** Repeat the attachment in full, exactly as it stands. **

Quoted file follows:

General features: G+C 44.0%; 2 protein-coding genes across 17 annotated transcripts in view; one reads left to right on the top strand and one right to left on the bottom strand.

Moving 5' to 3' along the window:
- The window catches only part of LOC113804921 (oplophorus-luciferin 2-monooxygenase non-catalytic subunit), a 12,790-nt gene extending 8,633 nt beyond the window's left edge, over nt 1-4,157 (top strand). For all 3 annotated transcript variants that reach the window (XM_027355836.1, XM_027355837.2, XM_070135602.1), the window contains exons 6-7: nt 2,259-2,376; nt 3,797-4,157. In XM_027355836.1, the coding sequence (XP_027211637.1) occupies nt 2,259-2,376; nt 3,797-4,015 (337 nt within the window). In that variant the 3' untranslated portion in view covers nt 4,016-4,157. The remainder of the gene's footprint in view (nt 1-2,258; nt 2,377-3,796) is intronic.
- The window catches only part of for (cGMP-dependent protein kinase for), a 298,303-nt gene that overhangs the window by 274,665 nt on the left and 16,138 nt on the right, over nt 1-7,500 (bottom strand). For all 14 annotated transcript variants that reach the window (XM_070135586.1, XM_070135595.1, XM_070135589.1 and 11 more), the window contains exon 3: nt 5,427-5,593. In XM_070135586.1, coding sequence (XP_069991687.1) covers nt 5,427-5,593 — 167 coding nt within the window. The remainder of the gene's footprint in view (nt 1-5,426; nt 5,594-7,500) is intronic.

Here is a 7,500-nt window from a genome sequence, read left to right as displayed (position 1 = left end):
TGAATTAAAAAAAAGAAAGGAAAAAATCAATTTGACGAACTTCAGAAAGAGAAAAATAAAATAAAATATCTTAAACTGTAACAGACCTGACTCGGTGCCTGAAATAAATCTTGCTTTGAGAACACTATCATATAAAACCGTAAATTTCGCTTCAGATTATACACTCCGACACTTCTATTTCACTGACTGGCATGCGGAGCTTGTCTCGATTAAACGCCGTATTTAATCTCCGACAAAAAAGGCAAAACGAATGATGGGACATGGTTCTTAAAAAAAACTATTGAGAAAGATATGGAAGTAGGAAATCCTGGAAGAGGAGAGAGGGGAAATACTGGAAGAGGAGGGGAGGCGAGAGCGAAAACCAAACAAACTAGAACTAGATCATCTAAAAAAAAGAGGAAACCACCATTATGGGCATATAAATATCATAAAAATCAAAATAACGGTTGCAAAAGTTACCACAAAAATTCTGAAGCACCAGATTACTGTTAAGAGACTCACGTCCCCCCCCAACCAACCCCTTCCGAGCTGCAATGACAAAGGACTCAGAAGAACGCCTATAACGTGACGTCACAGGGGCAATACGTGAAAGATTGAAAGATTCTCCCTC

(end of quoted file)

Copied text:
General features: G+C 44.0%; 2 protein-coding genes across 17 annotated transcripts in view; one reads left to right on the top strand and one right to left on the bottom strand.

Moving 5' to 3' along the window:
- The window catches only part of LOC113804921 (oplophorus-luciferin 2-monooxygenase non-catalytic subunit), a 12,790-nt gene extending 8,633 nt beyond the window's left edge, over nt 1-4,157 (top strand). For all 3 annotated transcript variants that reach the window (XM_027355836.1, XM_027355837.2, XM_070135602.1), the window contains exons 6-7: nt 2,259-2,376; nt 3,797-4,157. In XM_027355836.1, the coding sequence (XP_027211637.1) occupies nt 2,259-2,376; nt 3,797-4,015 (337 nt within the window). In that variant the 3' untranslated portion in view covers nt 4,016-4,157. The remainder of the gene's footprint in view (nt 1-2,258; nt 2,377-3,796) is intronic.
- The window catches only part of for (cGMP-dependent protein kinase for), a 298,303-nt gene that overhangs the window by 274,665 nt on the left and 16,138 nt on the right, over nt 1-7,500 (bottom strand). For all 14 annotated transcript variants that reach the window (XM_070135586.1, XM_070135595.1, XM_070135589.1 and 11 more), the window contains exon 3: nt 5,427-5,593. In XM_070135586.1, coding sequence (XP_069991687.1) covers nt 5,427-5,593 — 167 coding nt within the window. The remainder of the gene's footprint in view (nt 1-5,426; nt 5,594-7,500) is intronic.

Here is a 7,500-nt window from a genome sequence, read left to right as displayed (position 1 = left end):
TGAATTAAAAAAAAGAAAGGAAAAAATCAATTTGACGAACTTCAGAAAGAGAAAAATAAAATAAAATATCTTAAACTGTAACAGACCTGACTCGGTGCCTGAAATAAATCTTGCTTTGAGAACACTATCATATAAAACCGTAAATTTCGCTTCAGATTATACACTCCGACACTTCTATTTCACTGACTGGCATGCGGAGCTTGTCTCGATTAAACGCCGTATTTAATCTCCGACAAAAAAGGCAAAACGAATGATGGGACATGGTTCTTAAAAAAAACTATTGAGAAAGATATGGAAGTAGGAAATCCTGGAAGAGGAGAGAGGGGAAATACTGGAAGAGGAGGGGAGGCGAGAGCGAAAACCAAACAAACTAGAACTAGATCATCTAAAAAAAAGAGGAAACCACCATTATGGGCATATAAATATCATAAAAATCAAAATAACGGTTGCAAAAGTTACCACAAAAATTCTGAAGCACCAGATTACTGTTAAGAGACTCACGTCCCCCCCCAACCAACCCCTTCCGAGCTGCAATGACAAAGGACTCAGAAGAACGCCTATAACGTGACGTCACAGGGGCAATACGTGAAAGATTGAAAGATTCTCCCTC